Although climate change has driven up commercial property insurance premiums nationwide, few places have been hit harder than Florida. Over the five-year period ending in 2023, costs jumped 125%. Last year, annual premiums climbed about 27 percent in the state — for the second year in a row — while nationally, the growth rate slowed to nearly 6 percent, from about 15 %, according to AM Best.

“We have many clients who can’t afford this coverage,” said Patrick McConachie, senior vice president at Marsh McLennan Agency in Tampa, which helps senior living operators negotiate insurance policies. . “In many cases in Florida recently, the operator will simply return the keys to the owner.”

Read more: A new financial crisis brews in uninsurable American homes

Palm Garden Healthcare closed its assisted living facility earlier this year due to skyrocketing costs, President and CEO Rob Greene said. The property insurance bill for its 14-site nursing home chain has more than doubled in two years to $2.2 million. And although Greene pays more to be insured, he said the $75 million in damage coverage is far less than the $200 million he needs.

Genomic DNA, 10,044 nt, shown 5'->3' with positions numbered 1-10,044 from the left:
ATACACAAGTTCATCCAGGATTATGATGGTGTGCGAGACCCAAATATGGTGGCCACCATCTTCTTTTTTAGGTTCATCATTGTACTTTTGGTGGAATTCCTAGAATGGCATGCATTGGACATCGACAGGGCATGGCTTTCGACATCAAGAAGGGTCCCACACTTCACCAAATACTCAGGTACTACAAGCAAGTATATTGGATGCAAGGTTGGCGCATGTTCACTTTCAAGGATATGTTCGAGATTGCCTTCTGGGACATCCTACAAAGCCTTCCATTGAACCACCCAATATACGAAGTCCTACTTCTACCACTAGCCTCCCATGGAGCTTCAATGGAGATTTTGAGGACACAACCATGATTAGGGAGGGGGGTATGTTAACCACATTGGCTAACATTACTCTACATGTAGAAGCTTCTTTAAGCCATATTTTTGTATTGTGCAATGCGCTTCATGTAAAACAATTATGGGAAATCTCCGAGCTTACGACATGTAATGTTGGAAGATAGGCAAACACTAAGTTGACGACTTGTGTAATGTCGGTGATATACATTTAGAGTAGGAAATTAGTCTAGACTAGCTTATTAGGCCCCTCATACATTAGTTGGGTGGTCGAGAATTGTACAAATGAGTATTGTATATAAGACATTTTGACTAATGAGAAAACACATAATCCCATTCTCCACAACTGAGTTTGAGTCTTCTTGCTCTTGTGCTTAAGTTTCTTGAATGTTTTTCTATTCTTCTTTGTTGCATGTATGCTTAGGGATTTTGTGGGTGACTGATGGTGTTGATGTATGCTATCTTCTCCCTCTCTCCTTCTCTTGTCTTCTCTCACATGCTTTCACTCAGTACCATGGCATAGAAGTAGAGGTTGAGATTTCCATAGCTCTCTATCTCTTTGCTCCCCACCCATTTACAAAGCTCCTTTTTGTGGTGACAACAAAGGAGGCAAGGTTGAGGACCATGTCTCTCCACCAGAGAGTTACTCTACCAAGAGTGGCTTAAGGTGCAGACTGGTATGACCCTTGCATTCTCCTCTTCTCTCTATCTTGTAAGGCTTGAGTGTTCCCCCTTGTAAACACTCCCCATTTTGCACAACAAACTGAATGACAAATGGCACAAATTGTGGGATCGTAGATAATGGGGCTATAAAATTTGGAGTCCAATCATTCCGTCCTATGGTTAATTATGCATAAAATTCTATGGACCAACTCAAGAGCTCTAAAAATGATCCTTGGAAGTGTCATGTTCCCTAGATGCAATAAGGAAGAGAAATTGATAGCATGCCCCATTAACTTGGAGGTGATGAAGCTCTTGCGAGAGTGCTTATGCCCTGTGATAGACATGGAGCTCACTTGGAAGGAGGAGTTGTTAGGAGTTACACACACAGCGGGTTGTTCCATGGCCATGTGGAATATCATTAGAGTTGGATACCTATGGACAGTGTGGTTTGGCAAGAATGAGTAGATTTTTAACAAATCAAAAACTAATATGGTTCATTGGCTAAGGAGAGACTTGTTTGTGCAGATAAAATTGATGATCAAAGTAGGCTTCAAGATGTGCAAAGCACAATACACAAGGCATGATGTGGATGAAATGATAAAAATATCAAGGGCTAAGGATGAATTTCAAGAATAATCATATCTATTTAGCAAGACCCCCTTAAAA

So far, Palm Garden hasn’t suffered any major storm damage since it opened in the late 1980s, but “in June we get a little nervous,” Greene said.

“Feel the pinch”

From 2019 to 2023, damage from natural disasters like tropical cyclones and severe storms at least doubled to $200 billion compared to the previous 10 years, according to the National Centers for Environmental Information. This five-year tally includes Hurricane Ian, the third costliest hurricane in U.S. history.

The increase in claims has led some property insurers to close their doors, which has pushed up rates. But this year, seven new companies are expected to enter the market, according to Mark Friedlander, director of corporate communications at the Insurance Information Institute. And negotiations with reinsurers have gone well, which could mean flat or smaller premium increases this year, said Jack Walker, senior business manager at AssuredPartners, an Orlando-based insurer specializing in senior living communities.

However, until that happens, operators like Innovation and Palm Garden must find ways to pay the skyrocketing bills. Palm Garden seniors are eligible for Medicaid, but reimbursements are never enough, according to Greene. “We don’t have the luxury, like a McDonald’s, of being able to pass on costs,” he said.